What keyboard? 6 of the best keyboards compared

5th Dec 2013 | 12:57

What keyboard? 6 of the best keyboards compared

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What keyboard? 10 best keyboards compared

The QWERTY keyboard was invented in 1867, and 144 years later it's still in use - albeit for many less worthy uses such as killing virtual terrorists and writing horrendously misspelt blog posts.

In the years since, its transmogrified into an all-singing, all-dancing essential part of a computer setup with backlights, USB ports and macro keys.

But what keyboards should prioritise is the mere act of pressing buttons in addition to their ease of use and comfort and extra features such as media keys.

We've rounded up 6 of the best keyboards so you'll be able to find what keyboard is right for you, whether you need it for gaming or typing.

1. Apple Keyboard

Price: £40 / $49

iMacs come bundled with wireless keyboards, but if you order from the Apple Online Store, you can opt for this USB model instead. It has several advantages over its Bluetooth stablemate: it needs no batteries, it has a numeric keypad and there's two convenient USB ports built in. Being USB means there's a cable trailing on your desk, but is this really an issue for a keyboard? For our money, it's a sacrifice worth making for keypad convenience and battery-free operation.

2. Cherry KW6000

Price: £44 / $60

This rechargeable Bluetooth keyboard is equally at home with a Mac and an iPad. It's a little flat and we wish there was an LED to show when the caps lock is on, but other than that, it's great. It has a comfortable typing action plus a range of media keys that work with both Mac and iOS devices, and although it feels a little cramped at first, it's not much smaller than a regular Mac keyboard. It's logically set out too, replicating the Mac's own keyboard very well, though the arrow keys are tricky to use.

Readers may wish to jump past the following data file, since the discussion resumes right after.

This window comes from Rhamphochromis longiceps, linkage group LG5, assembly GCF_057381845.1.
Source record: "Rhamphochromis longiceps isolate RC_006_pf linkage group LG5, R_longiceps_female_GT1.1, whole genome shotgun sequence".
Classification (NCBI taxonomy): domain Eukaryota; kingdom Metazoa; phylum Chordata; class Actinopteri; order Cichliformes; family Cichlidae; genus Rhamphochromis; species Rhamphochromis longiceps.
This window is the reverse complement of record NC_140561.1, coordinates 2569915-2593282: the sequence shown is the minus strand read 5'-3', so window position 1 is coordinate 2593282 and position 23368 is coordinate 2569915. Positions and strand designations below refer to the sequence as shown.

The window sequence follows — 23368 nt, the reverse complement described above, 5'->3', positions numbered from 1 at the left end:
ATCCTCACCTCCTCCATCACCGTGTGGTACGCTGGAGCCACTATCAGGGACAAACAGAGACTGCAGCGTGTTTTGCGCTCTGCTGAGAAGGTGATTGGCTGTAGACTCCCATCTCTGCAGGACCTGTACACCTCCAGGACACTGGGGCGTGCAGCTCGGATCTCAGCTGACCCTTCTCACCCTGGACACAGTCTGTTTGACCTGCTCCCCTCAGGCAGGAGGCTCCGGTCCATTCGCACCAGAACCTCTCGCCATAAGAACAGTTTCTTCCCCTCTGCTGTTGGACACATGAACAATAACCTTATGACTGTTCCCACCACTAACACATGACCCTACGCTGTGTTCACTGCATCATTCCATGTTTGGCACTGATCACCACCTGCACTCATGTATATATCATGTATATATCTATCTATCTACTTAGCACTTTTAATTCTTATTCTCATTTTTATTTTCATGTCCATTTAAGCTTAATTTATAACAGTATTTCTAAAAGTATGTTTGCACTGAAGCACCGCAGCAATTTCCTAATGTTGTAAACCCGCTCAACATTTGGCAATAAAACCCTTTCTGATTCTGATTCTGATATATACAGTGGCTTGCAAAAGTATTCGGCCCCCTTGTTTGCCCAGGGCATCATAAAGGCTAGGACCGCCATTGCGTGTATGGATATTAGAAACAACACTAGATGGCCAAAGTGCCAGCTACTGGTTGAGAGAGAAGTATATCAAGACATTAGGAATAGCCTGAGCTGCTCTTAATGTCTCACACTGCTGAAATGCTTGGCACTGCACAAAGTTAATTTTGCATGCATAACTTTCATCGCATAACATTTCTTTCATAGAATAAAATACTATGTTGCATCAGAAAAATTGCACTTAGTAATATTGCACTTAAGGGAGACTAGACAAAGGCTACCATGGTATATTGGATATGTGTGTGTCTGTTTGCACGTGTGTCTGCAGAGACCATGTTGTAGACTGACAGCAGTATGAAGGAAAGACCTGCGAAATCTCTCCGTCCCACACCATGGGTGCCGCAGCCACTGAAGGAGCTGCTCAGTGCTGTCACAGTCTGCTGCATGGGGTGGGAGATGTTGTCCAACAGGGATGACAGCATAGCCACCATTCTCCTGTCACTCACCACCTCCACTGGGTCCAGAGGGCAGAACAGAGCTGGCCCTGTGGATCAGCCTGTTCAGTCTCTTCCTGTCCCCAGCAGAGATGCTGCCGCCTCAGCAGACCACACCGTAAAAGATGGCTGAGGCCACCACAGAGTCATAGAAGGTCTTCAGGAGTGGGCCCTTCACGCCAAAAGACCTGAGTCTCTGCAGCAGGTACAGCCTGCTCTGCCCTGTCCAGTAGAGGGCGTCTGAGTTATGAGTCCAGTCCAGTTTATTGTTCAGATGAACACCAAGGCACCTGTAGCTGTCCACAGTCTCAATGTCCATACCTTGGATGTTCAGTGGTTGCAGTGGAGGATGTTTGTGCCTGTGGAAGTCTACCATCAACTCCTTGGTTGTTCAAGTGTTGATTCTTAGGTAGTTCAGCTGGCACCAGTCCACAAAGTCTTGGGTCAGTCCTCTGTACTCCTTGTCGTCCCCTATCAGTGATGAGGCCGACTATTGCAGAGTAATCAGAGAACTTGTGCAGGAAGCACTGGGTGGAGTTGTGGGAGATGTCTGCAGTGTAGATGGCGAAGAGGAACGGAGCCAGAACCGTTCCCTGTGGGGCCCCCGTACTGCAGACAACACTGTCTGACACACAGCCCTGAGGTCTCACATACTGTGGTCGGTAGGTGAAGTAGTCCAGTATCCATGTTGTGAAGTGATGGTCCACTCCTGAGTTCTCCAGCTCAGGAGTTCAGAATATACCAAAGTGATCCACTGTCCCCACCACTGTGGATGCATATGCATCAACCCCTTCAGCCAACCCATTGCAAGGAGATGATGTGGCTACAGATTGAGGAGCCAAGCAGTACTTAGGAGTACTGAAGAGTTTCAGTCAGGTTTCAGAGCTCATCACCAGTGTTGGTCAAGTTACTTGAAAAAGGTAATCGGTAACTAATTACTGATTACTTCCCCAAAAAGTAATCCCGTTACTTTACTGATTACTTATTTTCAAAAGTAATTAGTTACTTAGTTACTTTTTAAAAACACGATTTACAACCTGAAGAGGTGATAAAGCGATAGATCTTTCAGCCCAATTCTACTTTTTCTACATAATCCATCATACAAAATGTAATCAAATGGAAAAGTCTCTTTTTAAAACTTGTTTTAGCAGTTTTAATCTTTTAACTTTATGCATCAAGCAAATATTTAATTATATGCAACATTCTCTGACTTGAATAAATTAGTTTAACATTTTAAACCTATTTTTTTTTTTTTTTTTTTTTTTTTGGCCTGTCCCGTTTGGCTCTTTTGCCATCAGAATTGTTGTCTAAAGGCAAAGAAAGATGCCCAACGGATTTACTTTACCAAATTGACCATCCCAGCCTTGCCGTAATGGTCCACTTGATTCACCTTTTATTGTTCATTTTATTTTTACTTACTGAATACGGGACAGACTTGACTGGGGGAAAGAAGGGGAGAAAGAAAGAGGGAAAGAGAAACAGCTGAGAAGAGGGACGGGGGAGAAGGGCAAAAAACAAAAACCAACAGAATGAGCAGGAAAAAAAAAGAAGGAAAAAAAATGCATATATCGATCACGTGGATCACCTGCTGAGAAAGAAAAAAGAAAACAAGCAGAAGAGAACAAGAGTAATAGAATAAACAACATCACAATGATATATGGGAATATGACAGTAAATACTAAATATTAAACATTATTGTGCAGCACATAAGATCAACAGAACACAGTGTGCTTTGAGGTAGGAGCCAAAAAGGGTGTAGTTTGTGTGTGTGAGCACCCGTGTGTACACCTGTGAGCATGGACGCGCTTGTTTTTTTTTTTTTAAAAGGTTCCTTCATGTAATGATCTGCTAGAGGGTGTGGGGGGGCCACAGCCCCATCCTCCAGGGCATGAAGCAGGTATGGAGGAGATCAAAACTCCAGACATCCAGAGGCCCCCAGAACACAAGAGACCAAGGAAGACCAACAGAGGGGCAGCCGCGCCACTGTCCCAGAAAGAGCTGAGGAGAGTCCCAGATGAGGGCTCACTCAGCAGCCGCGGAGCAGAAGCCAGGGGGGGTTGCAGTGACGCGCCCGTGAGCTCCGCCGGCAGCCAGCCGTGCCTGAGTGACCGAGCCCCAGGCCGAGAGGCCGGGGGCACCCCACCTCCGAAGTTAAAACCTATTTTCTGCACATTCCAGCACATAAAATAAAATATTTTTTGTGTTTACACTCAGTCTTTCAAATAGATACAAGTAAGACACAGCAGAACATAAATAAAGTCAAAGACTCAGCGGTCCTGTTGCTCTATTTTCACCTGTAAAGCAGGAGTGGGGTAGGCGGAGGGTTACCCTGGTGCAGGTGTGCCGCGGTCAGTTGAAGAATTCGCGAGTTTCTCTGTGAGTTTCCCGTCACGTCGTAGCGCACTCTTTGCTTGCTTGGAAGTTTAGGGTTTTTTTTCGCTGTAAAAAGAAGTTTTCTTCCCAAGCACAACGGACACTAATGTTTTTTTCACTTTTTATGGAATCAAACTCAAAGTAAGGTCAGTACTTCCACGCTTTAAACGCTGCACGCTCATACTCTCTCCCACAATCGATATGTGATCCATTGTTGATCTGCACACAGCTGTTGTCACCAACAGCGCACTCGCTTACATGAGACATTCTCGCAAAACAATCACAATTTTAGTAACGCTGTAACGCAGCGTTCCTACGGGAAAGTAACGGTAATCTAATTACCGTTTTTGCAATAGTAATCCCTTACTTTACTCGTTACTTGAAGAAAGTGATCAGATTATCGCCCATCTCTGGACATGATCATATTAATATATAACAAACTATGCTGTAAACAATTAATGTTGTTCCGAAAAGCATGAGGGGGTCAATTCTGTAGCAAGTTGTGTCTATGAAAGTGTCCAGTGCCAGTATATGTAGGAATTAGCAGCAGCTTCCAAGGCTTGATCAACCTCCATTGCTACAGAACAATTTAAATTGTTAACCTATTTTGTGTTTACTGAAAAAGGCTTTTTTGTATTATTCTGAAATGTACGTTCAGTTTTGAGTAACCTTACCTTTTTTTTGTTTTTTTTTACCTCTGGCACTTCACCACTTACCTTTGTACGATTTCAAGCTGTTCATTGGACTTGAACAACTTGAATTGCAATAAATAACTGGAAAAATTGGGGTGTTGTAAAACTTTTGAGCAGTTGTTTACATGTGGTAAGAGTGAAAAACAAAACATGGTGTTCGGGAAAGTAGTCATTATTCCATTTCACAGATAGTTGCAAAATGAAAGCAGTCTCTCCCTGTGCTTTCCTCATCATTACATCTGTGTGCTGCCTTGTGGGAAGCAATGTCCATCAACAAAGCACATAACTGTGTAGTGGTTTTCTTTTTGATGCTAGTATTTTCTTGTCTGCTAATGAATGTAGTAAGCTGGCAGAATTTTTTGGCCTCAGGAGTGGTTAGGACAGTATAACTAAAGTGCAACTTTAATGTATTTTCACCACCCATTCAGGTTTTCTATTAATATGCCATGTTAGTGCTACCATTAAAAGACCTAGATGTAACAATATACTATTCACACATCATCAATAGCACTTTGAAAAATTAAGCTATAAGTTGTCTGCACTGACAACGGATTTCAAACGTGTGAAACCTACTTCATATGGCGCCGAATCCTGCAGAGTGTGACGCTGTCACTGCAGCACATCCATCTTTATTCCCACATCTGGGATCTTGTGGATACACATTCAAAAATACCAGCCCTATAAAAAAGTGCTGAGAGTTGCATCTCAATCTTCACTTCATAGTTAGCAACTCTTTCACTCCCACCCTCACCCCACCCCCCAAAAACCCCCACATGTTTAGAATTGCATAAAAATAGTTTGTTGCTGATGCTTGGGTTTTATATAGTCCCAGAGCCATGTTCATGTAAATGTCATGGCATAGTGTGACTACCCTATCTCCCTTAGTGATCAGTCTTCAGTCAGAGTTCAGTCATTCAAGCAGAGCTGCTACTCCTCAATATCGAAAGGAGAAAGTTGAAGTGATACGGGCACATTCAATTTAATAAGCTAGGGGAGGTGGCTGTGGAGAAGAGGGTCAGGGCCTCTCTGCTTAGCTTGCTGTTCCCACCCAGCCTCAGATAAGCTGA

3. Cherry Initial for Mac

Price: £16.50 / $35

Remember the big, white keyboards you used to get with Macs years ago? This Cherry USB model is a return to the old-school with its chunky keys. It has the same keyset as an Apple USB keyboard, but sits a lot higher on your desk, hence the built-in wrist rest. Raisers on the base give it an angle, but if you're used to using Apple's keyboards, you might find it too steep. It's far from our favourite keyboard, but if you need a cheap one it might be to your liking.

4. Apple Wireless Keyboard

Price: £59 / $69

The Apple Wireless Keyboard is bundled with modern iMacs, and is also available to buy online or in an Apple store. It's a Bluetooth keyboard that runs off batteries and demands OS X 10.5.8 or above. It has the same design as the USB keyboard, but without the numeric keypad and USB ports. A shorter space bar and one Ctrl key make room for arrows in the bottom-right. Wireless connectivity has its advantages, but we prefer a full-sized keyboard.

5. Logitech Wireless Solar K750

Price: £51 / $60

The K750 is solar-powered, and can draw energy from artificial and natural light. When charged it can be used for three months. Switching it off doesn't stop it recharging, and a downloadable app shows how much power it holds and how much it's getting from the lighting conditions. It's wireless, but uses Logitech's Unifying receiver rather than Bluetooth, so you need a spare USB port for the dongle.

6. Logitech K811 Easy Switch

Price: £90 / $75

The clever thing about this keyboard is it can pair with three different devices over Bluetooth - a Mac, an iPad and an iPhone, for instance - and switch between them at the push of a button. You can use it with your Mac at home, then take it away with you to use with your iOS device on the move, so you don't have to retrain your fingers to use a different keyboard. It's backlit, with ambient light and proximity sensors to make sure the lights only come on when you're using it in the dark. It has a great battery life, and is very comfortable to type on.

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